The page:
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A Change of Season

 - wine tips for Thanksgiving and the holidays


As written by T.Philp and previously published in the autumn 2010 edition of Footprints magazine

Autumn is arguably the most beautiful season of the year and the cool afternoon breeze is always a welcome change after the sweltering heat of July and August. In the distance, the rustle of vibrant-coloured leaves creates an ever-changing canvas, which has an almost surreal effect on my wife Jacquie and me. For a moment, I think time might be standing still as we sit in the backyard watching our children rake leavers into an enormous pile only to cannonball into the middle and resurface grinning from ear-to-ear. It’s beautiful here and the change of season always reminds us of yet another opportunity to gather with friends and family.

This year, Thanksgiving falls on the weekend of October 14th. And while the holiday is synonymous with gathering and giving thanks, traditionally in Canada, the second Monday in October represents the close of the harvest.  Our American friends enjoy their Thanksgiving holiday on Novenber 28th this year.  Regardless, Thanksgiving is a time to gather around the table, to enjoy each other’s company, and to share a wonderful meal with a few bottles of wine. With that, may I make a few suggestions to enhance your enjoyment of the occasion?

The customary Thanksgiving entrees are turkey, ham, or both and that opens a wealth of opportunity for pairing wine with the meal. But let’s uncork and pour much earlier in the day shall we – perhaps just after your guests arrive – a glass of Champagne or sparkling wine is a perfect way to get the festivities underway.  

In our house, things get quite busy and Jac likes complete control of the kitchen; a place that sadly, I am not welcome on Thanksgiving, Christmas, Easter, or any other holiday for that matter… Rather, if weather conditions permit, we head outside for a stroll through the gardens where Champagne and the crisp autumn air are a match made in heaven. Unfortunately though, most people still reserve sparkling wine for New Year’s Eve festivities and otherwise deny themselves of its pleasures. Thanksgiving is the perfect opportunity to pop a cork and raise a glass.

In terms of food and wine pairing, we are all familiar with the cliché: red with beef and white with fish and poultry but it’s only a guideline, at best. Instead, consider matching the wine with the overall flavours of the meal. While the turkey itself is quite mild, Thanksgiving dinner is normally a smorgasbord of flavour intensities: stuffing, gravy, and the many side dishes can be quite rich by comparison. Consider a wine to match these intense flavours such as Shiraz, Riesling, or new world Chardonnay. On the softer side, choose a Pinot Noir or one of the Beaujolais Crus, even a lightly oaked Chardonnay will pair nicely.

With the ham, again consider the overall preparation: is the meat glazed with sweet flavours such as brown sugar, honey, or apricots, or will it have a tangy zest such as Dijon mustard? The wine should compliment this element of the dish. Sweet flavours call for an off-dry Riesling or light-bodied Gamay, whereas the mustard glaze combined with the saltiness of the meat works nicely with Ripasso, Gewürztraminer, and Pinot Noir.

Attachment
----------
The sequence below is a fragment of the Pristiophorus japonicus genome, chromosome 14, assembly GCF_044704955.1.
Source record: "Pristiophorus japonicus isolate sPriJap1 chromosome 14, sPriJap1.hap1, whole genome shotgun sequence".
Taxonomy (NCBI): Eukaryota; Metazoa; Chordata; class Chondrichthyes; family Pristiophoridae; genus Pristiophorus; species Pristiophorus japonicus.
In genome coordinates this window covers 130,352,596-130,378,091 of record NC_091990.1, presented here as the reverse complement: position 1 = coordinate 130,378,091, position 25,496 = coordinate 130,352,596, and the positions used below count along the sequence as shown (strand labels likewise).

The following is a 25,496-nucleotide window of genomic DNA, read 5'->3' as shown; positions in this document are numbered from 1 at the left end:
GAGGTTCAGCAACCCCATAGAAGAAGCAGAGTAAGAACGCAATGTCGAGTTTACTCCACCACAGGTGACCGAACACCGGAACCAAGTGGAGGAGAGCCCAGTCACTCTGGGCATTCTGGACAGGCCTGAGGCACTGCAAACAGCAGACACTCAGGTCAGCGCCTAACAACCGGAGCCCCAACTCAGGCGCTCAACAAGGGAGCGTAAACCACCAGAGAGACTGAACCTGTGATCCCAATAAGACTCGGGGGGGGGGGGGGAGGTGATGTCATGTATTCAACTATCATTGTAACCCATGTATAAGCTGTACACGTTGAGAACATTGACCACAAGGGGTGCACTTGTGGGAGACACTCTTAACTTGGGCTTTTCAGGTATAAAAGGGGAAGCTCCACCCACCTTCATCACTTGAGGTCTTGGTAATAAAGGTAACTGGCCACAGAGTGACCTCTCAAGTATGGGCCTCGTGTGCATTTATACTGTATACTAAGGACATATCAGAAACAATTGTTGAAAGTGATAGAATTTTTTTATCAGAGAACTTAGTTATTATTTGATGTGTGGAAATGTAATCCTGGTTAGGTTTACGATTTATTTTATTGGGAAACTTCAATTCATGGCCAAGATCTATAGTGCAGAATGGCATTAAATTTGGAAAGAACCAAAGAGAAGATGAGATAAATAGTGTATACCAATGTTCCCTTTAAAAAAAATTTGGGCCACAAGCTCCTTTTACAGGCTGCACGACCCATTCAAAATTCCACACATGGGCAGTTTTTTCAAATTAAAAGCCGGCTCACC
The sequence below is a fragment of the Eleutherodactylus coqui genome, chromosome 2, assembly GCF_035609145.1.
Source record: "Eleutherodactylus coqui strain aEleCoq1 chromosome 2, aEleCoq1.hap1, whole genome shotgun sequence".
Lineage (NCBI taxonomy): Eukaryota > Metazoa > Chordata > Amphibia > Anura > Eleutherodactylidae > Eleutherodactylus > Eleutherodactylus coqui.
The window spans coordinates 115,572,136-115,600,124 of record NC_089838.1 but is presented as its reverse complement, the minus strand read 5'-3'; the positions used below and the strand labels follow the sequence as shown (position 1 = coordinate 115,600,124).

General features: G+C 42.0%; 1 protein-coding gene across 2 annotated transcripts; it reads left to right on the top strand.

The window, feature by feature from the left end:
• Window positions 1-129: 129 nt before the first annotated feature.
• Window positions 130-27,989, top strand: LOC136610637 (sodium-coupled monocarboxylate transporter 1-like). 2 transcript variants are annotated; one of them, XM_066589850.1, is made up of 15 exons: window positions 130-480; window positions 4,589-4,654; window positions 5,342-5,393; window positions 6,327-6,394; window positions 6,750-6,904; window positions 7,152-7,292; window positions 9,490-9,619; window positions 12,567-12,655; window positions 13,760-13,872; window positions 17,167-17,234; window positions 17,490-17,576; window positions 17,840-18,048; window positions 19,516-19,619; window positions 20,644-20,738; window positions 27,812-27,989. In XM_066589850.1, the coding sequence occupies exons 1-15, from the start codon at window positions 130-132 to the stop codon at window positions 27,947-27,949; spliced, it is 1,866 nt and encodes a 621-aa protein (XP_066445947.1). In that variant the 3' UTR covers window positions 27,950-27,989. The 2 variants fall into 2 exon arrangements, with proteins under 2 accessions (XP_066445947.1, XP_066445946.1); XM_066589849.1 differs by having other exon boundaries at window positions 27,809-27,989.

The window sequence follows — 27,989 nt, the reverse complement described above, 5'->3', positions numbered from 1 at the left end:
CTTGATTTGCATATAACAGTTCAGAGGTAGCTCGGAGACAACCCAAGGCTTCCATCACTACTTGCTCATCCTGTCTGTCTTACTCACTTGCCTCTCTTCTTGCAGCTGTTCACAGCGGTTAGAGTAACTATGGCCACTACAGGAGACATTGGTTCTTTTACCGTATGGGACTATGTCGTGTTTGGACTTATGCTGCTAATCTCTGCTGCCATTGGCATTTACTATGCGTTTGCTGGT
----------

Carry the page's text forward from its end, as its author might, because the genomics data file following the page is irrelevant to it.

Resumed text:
If serving a salad, rather than vinaigrette, which clashes with every wine, try creating a dressing using the wine as a base.

Of course, what is a feast without dessert? If you do elect to serve a dessert wine, do so prior to tea and coffee and remember that it must be at least as sweet as the dish. Consider something fortified such as Maderia, Sherry, Tawny or Vintage-style Port. 

A final word on the subject of temperature: No single factor is more important to the overall enjoyment of your wine than its temperature. With the oven and stove running all day, the kitchen may be the warmest room in the house. Consider storing your bottles elsewhere and never rapidly chill your wine in the freezer. Instead, a bucket of ice water will cool these bottles quickly and evenly. Serve sparkling wine well chilled at approximately 6˚C and red wine at between 16 and 18˚C. Keep your whites chilled at around 10-12˚C. Fortified wine is traditionally served on the cool side though personally, I prefer mine at room temperature.

With autumn's splendour in full swing, I hope that you do take the time to enjoy the season with family and friends. If you decide to serve a few nice bottles, please take an extra moment or two and set the tone for a perfect day.

 A few 'higher quality' wine suggestions for the Thanksgiving feast

Sparkling Wine
Château Moncontour Cuvée Prédilection, Brut Vouvray 2010
LCBO product# 168963 | $18.95

Grant Burge Mambas Shiraz 2010
South Australia, Australia
284091 | $21.80

Zenato Ripassa Valpolicella Superiore 2009
Veneto, Italy
479766 | $24.95

Thornbury Pinot Noir 2010
Central Otago, New Zealand
329706 | $24.95

Henry Fessy Moulin â Vent 2010
Beaujolais, France
332882 | $20.35

Tawse Quarry Road Riesling 2011
Ontario, Canada
198853 | $23.95

Framingham Chardonnay 2009
Marlborough, New Zealand
309534 | $19.95

André Blanck Altenbourg Gewürztraminer 2012
Alsace, France
168906 | $18.95

Graham's Twenty Year Old Tawny Port
620641 | $36.95

Sandeman Vau Vintage Port
251090 | $19.95


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Tyler Philp is a member of the Wine Writers' Circle of Canada
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